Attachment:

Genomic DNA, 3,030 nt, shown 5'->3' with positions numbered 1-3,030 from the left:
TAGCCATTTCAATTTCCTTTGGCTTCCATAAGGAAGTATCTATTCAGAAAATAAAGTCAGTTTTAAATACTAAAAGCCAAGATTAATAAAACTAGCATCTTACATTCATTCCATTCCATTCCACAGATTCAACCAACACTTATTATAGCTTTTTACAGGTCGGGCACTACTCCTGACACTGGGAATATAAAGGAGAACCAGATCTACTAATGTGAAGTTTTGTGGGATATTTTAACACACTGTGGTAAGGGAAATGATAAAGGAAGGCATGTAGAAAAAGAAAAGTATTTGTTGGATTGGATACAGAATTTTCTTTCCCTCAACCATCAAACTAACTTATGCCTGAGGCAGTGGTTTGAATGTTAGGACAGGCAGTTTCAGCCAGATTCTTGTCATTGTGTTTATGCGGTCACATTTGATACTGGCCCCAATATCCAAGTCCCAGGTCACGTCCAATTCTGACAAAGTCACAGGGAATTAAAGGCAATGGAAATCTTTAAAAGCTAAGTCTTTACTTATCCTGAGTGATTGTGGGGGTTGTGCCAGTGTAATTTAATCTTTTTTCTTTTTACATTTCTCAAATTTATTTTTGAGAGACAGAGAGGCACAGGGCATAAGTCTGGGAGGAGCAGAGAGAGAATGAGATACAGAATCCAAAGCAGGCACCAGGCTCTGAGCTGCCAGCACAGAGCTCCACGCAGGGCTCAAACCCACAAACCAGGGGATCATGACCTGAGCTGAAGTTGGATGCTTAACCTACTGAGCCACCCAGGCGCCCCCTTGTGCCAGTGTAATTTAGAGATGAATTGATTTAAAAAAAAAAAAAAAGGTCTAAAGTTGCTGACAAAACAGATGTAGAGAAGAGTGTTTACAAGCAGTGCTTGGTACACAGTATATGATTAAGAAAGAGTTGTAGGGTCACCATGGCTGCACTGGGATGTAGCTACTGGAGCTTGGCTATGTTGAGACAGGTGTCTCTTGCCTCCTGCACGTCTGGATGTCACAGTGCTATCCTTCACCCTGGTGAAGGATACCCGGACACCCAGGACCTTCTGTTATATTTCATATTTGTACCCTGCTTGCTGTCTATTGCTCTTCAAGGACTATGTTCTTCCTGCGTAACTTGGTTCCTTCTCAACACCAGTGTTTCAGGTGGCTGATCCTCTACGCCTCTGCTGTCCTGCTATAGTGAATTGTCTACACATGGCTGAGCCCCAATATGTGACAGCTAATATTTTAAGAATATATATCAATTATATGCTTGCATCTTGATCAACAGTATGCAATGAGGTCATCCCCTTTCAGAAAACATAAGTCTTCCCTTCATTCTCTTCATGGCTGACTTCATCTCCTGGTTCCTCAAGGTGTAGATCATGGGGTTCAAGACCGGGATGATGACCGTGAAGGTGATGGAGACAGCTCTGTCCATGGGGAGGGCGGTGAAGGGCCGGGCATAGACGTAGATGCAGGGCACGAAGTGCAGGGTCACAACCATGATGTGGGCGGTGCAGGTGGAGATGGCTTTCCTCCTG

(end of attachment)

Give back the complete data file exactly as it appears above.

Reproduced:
Genomic DNA, 3,030 nt, shown 5'->3' with positions numbered 1-3,030 from the left:
TAGCCATTTCAATTTCCTTTGGCTTCCATAAGGAAGTATCTATTCAGAAAATAAAGTCAGTTTTAAATACTAAAAGCCAAGATTAATAAAACTAGCATCTTACATTCATTCCATTCCATTCCACAGATTCAACCAACACTTATTATAGCTTTTTACAGGTCGGGCACTACTCCTGACACTGGGAATATAAAGGAGAACCAGATCTACTAATGTGAAGTTTTGTGGGATATTTTAACACACTGTGGTAAGGGAAATGATAAAGGAAGGCATGTAGAAAAAGAAAAGTATTTGTTGGATTGGATACAGAATTTTCTTTCCCTCAACCATCAAACTAACTTATGCCTGAGGCAGTGGTTTGAATGTTAGGACAGGCAGTTTCAGCCAGATTCTTGTCATTGTGTTTATGCGGTCACATTTGATACTGGCCCCAATATCCAAGTCCCAGGTCACGTCCAATTCTGACAAAGTCACAGGGAATTAAAGGCAATGGAAATCTTTAAAAGCTAAGTCTTTACTTATCCTGAGTGATTGTGGGGGTTGTGCCAGTGTAATTTAATCTTTTTTCTTTTTACATTTCTCAAATTTATTTTTGAGAGACAGAGAGGCACAGGGCATAAGTCTGGGAGGAGCAGAGAGAGAATGAGATACAGAATCCAAAGCAGGCACCAGGCTCTGAGCTGCCAGCACAGAGCTCCACGCAGGGCTCAAACCCACAAACCAGGGGATCATGACCTGAGCTGAAGTTGGATGCTTAACCTACTGAGCCACCCAGGCGCCCCCTTGTGCCAGTGTAATTTAGAGATGAATTGATTTAAAAAAAAAAAAAAAGGTCTAAAGTTGCTGACAAAACAGATGTAGAGAAGAGTGTTTACAAGCAGTGCTTGGTACACAGTATATGATTAAGAAAGAGTTGTAGGGTCACCATGGCTGCACTGGGATGTAGCTACTGGAGCTTGGCTATGTTGAGACAGGTGTCTCTTGCCTCCTGCACGTCTGGATGTCACAGTGCTATCCTTCACCCTGGTGAAGGATACCCGGACACCCAGGACCTTCTGTTATATTTCATATTTGTACCCTGCTTGCTGTCTATTGCTCTTCAAGGACTATGTTCTTCCTGCGTAACTTGGTTCCTTCTCAACACCAGTGTTTCAGGTGGCTGATCCTCTACGCCTCTGCTGTCCTGCTATAGTGAATTGTCTACACATGGCTGAGCCCCAATATGTGACAGCTAATATTTTAAGAATATATATCAATTATATGCTTGCATCTTGATCAACAGTATGCAATGAGGTCATCCCCTTTCAGAAAACATAAGTCTTCCCTTCATTCTCTTCATGGCTGACTTCATCTCCTGGTTCCTCAAGGTGTAGATCATGGGGTTCAAGACCGGGATGATGACCGTGAAGGTGATGGAGACAGCTCTGTCCATGGGGAGGGCGGTGAAGGGCCGGGCATAGACGTAGATGCAGGGCACGAAGTGCAGGGTCACAACCATGATGTGGGCGGTGCAGGTGGAGATGGCTTTCCTCCTG